Tortelli di Granchio (Crab)

2 hours
  • Total Time: 2 hours
  • Yield: 6 1x


For the filling:

  • 2 pounds of Alaskan king crab legs
  • 1 lemon
  • 2 ounces of butter
  • 1/2 cup white wine
  • 3 sprigs thyme
  • Salt, to taste
  • Black pepper, to taste

For the pasta:

  • 2 1/4 cups 00 flour (or all purpose flour)
  • 3 eggs
  • Salt
  • 2 egg yolks (to seal the pasta)

For the sauce:

  • 2 ounces butter
  • 2 ounces heavy cream
  • 1 tablespoon thyme
  • 1 tablespoon basil, chopped
  • 1 tablespoon Italian parsley, chopped
  • 1 tablespoon fresh mint, chopped
  • Salt, to taste
  • Black pepper, to taste

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For the filling:

  1. Remove the crab meat from the shell. Break the meat apart with your hands.
  2. In a large skillet, melt the butter, thyme, salt and pepper. Saute for about two minutes. Add the white wine and then the juice of the lemon. Cook for one additional minute. Remove from heat and let cool.

For the pasta:

  1. Make a mound with the flour, plus a pinch of salt. Then make a well in the middle in which to put the eggs. Beat the eggs with a fork and then slowly use the fork to incorporate the flour. Once the eggs are absorbed, use your hands to knead the dough for 10 minutes until smooth. (Of course, you can use a kitchen mixer with a knead attachment to accomplish the foregoing.) Wrap the dough tightly in plastic and set aside for 20 minutes.
  2. Cut the dough into 4-6 pieces of equal size, but use only one piece at a time (leaving the remaining dough wrapped in plastic). If you are doing this the old fashion way, with a rolling pin, then roll it out, fold it back several times, and continue this process until thin. Alternatively, pass it through a pasta machine until thin (or until it goes through the second thinnest setting at least twice). Take the sheet, and using a cookie cutter or glass of about 2 1/2 to 3 inches in diameter, cut the pasta into circles.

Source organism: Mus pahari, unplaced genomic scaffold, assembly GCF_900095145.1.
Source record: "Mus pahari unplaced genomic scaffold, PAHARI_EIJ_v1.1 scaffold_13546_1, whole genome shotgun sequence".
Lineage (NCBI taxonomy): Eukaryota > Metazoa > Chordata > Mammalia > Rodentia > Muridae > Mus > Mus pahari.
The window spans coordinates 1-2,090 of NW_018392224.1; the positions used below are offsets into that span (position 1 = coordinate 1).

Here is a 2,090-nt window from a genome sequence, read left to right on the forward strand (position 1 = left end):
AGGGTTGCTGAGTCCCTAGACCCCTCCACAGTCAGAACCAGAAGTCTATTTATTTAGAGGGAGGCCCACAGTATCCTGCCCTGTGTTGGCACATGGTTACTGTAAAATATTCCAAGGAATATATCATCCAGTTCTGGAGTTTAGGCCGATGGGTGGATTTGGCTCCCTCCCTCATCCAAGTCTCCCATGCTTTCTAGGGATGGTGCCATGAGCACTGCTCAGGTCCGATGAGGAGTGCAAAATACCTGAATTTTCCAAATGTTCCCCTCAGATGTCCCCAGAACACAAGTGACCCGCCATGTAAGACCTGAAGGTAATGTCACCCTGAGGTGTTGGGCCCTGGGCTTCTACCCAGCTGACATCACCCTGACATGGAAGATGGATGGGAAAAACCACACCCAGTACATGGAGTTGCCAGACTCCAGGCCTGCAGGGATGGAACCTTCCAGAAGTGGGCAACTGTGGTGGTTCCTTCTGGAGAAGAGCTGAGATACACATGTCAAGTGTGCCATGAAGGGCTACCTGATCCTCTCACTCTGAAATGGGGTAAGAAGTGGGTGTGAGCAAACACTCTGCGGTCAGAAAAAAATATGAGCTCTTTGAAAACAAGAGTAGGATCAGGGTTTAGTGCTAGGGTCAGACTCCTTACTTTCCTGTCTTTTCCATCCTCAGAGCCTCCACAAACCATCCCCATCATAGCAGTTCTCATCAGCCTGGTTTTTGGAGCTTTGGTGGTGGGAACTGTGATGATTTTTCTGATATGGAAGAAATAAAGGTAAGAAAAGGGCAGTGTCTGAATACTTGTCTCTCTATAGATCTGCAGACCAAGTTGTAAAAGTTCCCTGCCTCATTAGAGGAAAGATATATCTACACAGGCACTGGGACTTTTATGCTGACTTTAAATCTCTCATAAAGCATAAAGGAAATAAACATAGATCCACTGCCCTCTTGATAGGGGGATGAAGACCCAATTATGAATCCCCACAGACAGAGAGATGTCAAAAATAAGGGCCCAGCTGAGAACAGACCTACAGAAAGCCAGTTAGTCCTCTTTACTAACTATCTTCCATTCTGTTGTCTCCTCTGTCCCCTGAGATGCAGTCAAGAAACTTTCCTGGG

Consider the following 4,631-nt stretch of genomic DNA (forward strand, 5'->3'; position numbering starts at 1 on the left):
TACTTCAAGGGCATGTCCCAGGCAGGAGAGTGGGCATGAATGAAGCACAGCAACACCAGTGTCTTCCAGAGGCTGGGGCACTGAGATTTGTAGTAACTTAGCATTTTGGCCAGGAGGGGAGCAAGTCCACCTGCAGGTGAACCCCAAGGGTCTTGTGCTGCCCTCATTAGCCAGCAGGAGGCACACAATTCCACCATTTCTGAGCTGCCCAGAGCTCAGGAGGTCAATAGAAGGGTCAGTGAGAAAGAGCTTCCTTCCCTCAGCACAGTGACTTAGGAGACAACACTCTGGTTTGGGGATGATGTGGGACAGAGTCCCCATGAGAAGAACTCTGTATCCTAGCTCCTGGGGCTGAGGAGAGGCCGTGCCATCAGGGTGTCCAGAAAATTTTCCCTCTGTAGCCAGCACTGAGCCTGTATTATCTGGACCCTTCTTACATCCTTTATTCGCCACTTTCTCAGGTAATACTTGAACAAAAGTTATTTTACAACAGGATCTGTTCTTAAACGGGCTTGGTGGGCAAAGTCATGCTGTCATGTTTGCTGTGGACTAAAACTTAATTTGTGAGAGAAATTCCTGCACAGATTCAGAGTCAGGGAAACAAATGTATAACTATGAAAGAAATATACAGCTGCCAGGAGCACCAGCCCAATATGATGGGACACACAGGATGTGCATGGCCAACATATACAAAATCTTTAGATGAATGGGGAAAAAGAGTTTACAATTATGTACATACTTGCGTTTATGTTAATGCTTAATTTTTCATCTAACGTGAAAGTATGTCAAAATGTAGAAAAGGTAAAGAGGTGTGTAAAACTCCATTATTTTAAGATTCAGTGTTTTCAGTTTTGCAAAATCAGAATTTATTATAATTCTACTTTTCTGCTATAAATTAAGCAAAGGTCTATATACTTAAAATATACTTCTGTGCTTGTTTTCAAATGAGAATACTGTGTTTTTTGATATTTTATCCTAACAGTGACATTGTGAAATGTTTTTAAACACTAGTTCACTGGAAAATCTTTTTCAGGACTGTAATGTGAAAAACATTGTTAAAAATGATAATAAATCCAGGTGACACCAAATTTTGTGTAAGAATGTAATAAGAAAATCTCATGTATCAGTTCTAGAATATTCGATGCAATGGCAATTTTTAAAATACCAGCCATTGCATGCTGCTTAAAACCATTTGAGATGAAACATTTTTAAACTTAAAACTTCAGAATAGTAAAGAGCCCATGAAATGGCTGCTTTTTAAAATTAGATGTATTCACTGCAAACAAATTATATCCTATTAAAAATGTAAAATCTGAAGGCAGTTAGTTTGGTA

3. Immediately, spoon in the filling, and dab the edges with egg yolk. Fold in half and seal with fingers or a fork, and then fold again to form the tortelli. Repeat this process until all of the dough and filling are used.

For the finish:

  1. Bring a large pot of salted water to a boil. Cook the tortelli for a few minutes and drain.
  2. In the meantime, melt butter in a large skillet. Add fresh herbs basil, thyme, parsley, mint) salt and pepper and heavy cream to make a sauce. Add the tortelli when they are cooked and saute for about a minute. Serve immediately with a some fresh black pepper.


The use of prepared fresh pasta sheets will cut prep time by 30 minutes.

Ed's Review

In case you were wondering, the Italian "paesano" translates into countryman, and the slang Italian-American version,  "paesan," basically translates into homeboy.  What most people don't realize, however, is that homies are responsible for almost everything we eat.  In ivory towers, they might credit this culinary generosity to a diaspora, or the dispersion of a people from their homeland, usually due to some hardship or by force, like the abject poverty that sent nearly 30 million Italians immigrants in search of a better life during the last century.

With any mass immigration, comes a foreign culture, including language, music and food. Hence how Italian food made it around the world - the paesans brought their food with them. But then assimilation begins, which dilutes and changes the original culture and in the case of Italian food, this is how cappuccino became frappuccino, pizza become double stuffed, and how veal parm was born.

Luckily for Italian cuisine, there is always a fresh crop of homies ready to leave Italy and take their food with them.  Among them, we find Patrizia Branchi, of  Operacaffe in San Diego.  I love the little oasis of authenticity that is her restaurant. She serves these tortelli, which are larger than tortellini, usually four per serving. (The tortelli in the photo, which I made, should probably be a bit larger, but they were delicious nonetheless.)

Buon Appetito!

Ed Garrubbo

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